I don’t think there’s enough bandwidth for a list of films people have commented: “You liked that?”  (It’d be easier to drop by the house and have a chat with my father one afternoon.)

How often do you go to the theater?
The last time I saw a film in the theater was in 2008, as folks who read my submissions to Dennis Cozzalio’s exams know by now.

Which movie have you seen the most?
Undoubtedly CasablancaNorth by Northwest is a close second, though, followed by Citizen Kane, The Glass Key and Winchester ’73.

What was your most awkward movie date? (Make one up if you've never had an awkward movie date)
I’m not sure if I’ve told this story before but my BFF The Duchess and I once went to a double feature of Friday the 13th and Friday the 13th 2 at a theater in Huntington, WV during our college days.  She had seen the first one but remembered nothing about it because her eyes were closed the entire time—so she kept asking me when she could open her eyes.  I foolishly assumed that the movie was over (but wasn’t aware of the shock at the end—you know which one I mean) and told her to open ‘em…whereupon she gave out an ear-piercing scream that rendered me deaf for the next hour or so.  (We never did see the second feature—she ran out of the theater, swearing she’d never see another horror film.)

What was your best movie date? (Make one up if you've never had a good movie date)
It wasn’t technically a date: I knew a woman (also during my Huntington college days) from a sci-fi club I belonged to and I thought she was a bit of a flake, to be honest.  Anyway, I was attending an afternoon showing of Key Largo and before the picture started I looked up to see her standing over me—she asked if she could sit in the seat next to me because she didn’t know anybody else in the theater.  We ended up talking quite a bit before Key Largo started and for about a half-hour afterward; it turned out that we shared a lot of the same likes and dislikes, movie-wise.  I’d like to say there was a happy ending involved but we never “hooked up” or anything—it did teach me, however, that you can’t always judge a book by its cover…and that cinema is a universal language.

The next item on the list involves more shameless self-promotion: I got an opportunity to watch Inner Sanctum (1948) yesterday—a noir that was definitely made on the cheap (hence its inclusion in the great reference book Death on the Cheap by Arthur Lyons) but actually wasn’t all that bad for a B-pic: the acting is better than usual (courtesy of Charles Russell, Mary Beth Hughes and a few really good character thesps) and there’s a nifty twist ending.  You can read a little more about this neglected gem at my latest blog post at Radio Spirits if you’re so inclined.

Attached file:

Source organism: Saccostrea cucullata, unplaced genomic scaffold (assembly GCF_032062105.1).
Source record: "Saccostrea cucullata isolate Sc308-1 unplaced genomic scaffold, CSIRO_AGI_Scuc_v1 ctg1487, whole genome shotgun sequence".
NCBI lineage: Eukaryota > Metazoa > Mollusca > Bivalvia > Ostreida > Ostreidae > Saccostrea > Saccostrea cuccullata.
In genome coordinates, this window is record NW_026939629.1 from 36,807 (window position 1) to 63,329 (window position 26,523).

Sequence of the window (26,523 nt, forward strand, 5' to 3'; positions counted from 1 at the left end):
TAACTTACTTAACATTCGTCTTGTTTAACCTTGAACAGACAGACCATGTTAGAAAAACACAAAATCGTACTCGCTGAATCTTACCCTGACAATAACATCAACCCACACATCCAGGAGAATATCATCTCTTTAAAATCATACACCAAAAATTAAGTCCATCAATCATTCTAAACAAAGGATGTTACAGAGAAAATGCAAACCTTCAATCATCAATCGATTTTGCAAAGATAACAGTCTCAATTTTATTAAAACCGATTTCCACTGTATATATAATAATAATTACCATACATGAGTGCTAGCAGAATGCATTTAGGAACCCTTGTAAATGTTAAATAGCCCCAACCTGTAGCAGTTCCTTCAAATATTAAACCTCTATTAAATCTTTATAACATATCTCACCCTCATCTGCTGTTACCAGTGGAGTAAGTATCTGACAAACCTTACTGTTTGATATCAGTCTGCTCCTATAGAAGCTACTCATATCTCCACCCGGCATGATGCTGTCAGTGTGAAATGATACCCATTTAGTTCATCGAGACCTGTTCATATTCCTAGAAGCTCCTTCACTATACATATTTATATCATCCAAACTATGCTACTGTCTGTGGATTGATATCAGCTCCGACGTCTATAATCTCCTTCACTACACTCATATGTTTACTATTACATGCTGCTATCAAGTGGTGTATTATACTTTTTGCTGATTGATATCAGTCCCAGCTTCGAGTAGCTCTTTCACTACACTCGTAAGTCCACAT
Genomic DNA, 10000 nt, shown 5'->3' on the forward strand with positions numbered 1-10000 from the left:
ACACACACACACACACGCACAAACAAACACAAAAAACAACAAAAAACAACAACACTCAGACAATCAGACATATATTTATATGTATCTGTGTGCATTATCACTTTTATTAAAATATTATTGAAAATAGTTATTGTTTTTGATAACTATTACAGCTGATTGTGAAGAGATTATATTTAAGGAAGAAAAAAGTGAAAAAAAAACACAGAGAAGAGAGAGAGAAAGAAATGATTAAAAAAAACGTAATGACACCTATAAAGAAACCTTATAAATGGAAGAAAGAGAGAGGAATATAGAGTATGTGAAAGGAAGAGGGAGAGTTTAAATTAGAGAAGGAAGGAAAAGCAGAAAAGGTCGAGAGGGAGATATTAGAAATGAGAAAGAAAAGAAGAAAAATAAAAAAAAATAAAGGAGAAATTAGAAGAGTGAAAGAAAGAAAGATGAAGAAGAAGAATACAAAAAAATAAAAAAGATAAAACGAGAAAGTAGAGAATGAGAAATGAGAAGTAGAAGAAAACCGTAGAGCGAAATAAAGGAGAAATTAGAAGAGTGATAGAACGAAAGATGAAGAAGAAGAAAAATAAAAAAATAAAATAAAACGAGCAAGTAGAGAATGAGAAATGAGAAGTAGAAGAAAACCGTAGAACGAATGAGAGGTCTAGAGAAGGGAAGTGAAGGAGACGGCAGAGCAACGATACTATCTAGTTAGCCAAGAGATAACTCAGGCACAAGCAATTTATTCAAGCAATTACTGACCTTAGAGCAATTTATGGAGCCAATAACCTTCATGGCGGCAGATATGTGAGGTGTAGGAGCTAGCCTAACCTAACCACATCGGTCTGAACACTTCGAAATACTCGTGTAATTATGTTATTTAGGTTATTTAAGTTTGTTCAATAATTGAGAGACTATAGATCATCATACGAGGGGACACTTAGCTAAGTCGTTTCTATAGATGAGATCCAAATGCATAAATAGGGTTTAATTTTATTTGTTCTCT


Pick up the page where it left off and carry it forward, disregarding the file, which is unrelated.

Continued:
Okay: last instance of tooting my banjo and then I’ll stop.  I mentioned three weeks ago that according to (someone saw the item advertised at Shout! Factory was planning on releasing a DVD set entitled The Jack Benny Program: The Lost Episodes in September…the eleventh, to be exact, which would work out splendidly for me, birthday-wise.  An announcement a few days later then corrected that September date, stating that the release probably wouldn’t see the light of day until some time next year.  So that kind of shot my birthday present plans to H-E-double hockey sticks, and necessitated a backup plan.  I gave some serious consideration to investing in Shout! Factory’s Route 66 box set—but according to some reviewers and The Classic TV History Blog’s Stephen Bowie the company made no effort whatsoever to correct the technical messes made by Infinity Entertainment when they released the first three seasons to disc.  (One reviewer made me laugh when he mentioned that a Shout! rep named Brian Ward “has an EXTENSIVE history of lying to Shout's consumers concerning various TV show releases,” and then followed this bulletin with the news that sugar is sweet.)

After spirited negotiations with the ‘rents (specifically my mother—Dad kind of acted purely in an “I’m not interested” capacity), I have arranged to welcome two nice TV-on-DVD box sets into Rancho Yesteryear.  One of them has already arrived: it’s the Timeless Factory Video collection of the 1961-62 crime drama 87th Precinct, which I am very stoked about (gotta wait until the actual natal anniversary to tear it open, though).  The other will hopefully get here soon—I decided that the MPI Home Video release of The Honeymooners: The Lost Episodes (1951-1957) had to have a home here (seeing as I already have the classic 39), particularly since I’ve been seeing them early in the a.m. on Me-TV.  A review at DVD Talk mentions that this is a must-buy, so I’m really looking forward to devouring its contents.